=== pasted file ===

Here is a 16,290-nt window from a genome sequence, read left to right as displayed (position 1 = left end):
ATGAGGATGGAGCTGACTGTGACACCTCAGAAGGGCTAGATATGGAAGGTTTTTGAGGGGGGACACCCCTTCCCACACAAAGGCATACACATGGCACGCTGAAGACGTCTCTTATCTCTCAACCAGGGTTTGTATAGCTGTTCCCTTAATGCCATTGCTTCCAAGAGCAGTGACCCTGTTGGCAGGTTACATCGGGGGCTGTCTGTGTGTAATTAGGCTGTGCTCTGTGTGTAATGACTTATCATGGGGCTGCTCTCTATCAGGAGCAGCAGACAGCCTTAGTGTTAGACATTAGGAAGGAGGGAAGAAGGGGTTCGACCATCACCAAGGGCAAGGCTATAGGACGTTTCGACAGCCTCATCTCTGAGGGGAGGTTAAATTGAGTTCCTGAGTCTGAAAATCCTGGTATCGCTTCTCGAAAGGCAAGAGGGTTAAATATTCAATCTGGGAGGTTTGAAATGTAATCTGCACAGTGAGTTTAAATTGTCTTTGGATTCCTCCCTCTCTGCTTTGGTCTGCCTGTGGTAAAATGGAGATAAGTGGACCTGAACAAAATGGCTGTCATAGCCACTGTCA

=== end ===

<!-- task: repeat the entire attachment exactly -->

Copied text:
Here is a 16,290-nt window from a genome sequence, read left to right as displayed (position 1 = left end):
ATGAGGATGGAGCTGACTGTGACACCTCAGAAGGGCTAGATATGGAAGGTTTTTGAGGGGGGACACCCCTTCCCACACAAAGGCATACACATGGCACGCTGAAGACGTCTCTTATCTCTCAACCAGGGTTTGTATAGCTGTTCCCTTAATGCCATTGCTTCCAAGAGCAGTGACCCTGTTGGCAGGTTACATCGGGGGCTGTCTGTGTGTAATTAGGCTGTGCTCTGTGTGTAATGACTTATCATGGGGCTGCTCTCTATCAGGAGCAGCAGACAGCCTTAGTGTTAGACATTAGGAAGGAGGGAAGAAGGGGTTCGACCATCACCAAGGGCAAGGCTATAGGACGTTTCGACAGCCTCATCTCTGAGGGGAGGTTAAATTGAGTTCCTGAGTCTGAAAATCCTGGTATCGCTTCTCGAAAGGCAAGAGGGTTAAATATTCAATCTGGGAGGTTTGAAATGTAATCTGCACAGTGAGTTTAAATTGTCTTTGGATTCCTCCCTCTCTGCTTTGGTCTGCCTGTGGTAAAATGGAGATAAGTGGACCTGAACAAAATGGCTGTCATAGCCACTGTCA